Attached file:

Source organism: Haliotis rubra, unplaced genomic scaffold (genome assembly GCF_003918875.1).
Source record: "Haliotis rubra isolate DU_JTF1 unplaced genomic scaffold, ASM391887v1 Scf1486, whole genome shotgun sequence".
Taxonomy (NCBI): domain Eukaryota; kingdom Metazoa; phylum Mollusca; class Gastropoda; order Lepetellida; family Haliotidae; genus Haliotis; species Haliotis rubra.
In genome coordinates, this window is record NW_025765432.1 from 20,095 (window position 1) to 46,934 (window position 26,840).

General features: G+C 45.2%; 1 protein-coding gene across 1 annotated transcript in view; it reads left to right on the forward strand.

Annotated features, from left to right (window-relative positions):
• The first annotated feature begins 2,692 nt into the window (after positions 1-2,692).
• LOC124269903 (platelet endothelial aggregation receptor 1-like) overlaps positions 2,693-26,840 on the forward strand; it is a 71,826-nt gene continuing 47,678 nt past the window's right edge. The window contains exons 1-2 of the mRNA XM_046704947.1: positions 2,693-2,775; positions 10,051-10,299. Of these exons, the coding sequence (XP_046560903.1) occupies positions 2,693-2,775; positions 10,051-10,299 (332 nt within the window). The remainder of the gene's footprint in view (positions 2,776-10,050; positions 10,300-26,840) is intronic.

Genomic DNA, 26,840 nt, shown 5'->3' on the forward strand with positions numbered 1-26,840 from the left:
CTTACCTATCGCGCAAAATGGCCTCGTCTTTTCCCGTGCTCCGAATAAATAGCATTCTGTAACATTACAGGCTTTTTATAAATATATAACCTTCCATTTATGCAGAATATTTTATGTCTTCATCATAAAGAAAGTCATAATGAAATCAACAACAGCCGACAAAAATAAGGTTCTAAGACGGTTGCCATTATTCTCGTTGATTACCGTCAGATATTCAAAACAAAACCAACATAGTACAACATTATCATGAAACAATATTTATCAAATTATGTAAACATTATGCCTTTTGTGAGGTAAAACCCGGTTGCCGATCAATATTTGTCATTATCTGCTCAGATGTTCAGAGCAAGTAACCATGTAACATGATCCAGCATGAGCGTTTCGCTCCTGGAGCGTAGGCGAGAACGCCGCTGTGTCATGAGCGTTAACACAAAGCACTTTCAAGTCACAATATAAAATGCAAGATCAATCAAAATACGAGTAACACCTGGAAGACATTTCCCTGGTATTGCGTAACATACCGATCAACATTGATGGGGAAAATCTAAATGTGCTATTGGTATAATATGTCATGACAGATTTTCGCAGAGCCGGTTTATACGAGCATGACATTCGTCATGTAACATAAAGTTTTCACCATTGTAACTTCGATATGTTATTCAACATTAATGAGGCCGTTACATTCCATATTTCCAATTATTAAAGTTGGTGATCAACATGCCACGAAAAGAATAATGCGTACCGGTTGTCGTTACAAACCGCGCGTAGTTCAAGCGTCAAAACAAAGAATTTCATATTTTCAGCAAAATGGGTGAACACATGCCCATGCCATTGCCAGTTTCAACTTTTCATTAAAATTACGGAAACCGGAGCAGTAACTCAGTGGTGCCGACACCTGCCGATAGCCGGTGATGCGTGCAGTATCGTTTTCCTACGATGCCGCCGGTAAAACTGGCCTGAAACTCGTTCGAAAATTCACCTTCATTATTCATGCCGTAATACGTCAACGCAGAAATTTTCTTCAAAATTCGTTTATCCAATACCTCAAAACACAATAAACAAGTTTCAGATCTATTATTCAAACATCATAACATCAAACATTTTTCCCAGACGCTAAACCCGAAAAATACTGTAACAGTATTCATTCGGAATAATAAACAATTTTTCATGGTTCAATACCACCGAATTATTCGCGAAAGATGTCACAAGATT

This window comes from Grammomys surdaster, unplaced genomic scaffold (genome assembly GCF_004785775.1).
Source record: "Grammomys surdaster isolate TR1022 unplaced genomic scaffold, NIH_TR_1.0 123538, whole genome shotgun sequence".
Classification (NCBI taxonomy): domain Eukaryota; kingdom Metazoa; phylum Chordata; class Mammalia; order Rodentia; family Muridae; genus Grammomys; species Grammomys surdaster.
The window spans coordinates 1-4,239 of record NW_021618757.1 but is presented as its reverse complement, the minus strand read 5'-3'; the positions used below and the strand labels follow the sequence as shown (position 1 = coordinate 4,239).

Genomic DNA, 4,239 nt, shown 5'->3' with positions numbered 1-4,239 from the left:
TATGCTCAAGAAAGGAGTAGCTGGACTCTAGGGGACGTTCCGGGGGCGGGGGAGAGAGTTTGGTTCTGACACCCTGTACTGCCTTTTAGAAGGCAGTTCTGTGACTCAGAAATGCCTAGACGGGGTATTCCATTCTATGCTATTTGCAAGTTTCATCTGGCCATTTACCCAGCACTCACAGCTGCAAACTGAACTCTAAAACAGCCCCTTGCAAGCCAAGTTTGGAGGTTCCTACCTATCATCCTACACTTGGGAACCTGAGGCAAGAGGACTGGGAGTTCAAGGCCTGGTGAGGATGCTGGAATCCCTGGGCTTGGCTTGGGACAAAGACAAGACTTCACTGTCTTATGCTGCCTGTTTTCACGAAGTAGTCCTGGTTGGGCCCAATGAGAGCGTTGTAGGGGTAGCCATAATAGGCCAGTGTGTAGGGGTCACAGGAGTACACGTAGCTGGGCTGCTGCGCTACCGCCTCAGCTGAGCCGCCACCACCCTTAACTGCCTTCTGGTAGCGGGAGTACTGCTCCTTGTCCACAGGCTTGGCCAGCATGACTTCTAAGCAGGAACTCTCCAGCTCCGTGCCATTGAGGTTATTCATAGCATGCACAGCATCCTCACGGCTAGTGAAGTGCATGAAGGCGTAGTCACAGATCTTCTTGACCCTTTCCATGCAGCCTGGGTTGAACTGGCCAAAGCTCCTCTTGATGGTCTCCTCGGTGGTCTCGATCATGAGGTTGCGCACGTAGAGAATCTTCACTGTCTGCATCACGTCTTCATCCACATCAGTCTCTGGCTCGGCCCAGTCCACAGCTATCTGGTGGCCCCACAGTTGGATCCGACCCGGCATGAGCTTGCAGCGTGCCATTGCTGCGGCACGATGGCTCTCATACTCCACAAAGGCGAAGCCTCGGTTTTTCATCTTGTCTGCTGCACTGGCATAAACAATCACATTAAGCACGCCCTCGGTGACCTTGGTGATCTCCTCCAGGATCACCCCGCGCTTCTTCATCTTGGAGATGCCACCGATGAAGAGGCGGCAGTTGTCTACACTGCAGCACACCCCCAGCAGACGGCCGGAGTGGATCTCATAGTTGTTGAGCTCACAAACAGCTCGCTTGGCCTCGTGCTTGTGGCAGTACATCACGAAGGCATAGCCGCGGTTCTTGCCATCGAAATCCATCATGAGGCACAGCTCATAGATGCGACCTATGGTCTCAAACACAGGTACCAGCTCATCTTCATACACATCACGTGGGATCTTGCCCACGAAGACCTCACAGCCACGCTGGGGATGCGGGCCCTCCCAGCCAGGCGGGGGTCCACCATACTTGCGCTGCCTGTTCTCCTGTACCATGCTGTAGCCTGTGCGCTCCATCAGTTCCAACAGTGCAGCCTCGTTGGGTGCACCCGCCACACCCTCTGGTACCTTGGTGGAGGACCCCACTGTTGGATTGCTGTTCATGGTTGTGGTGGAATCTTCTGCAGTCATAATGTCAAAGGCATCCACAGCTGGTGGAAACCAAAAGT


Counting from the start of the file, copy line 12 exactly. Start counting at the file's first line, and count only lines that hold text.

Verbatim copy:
Source record: "Grammomys surdaster isolate TR1022 unplaced genomic scaffold, NIH_TR_1.0 123538, whole genome shotgun sequence".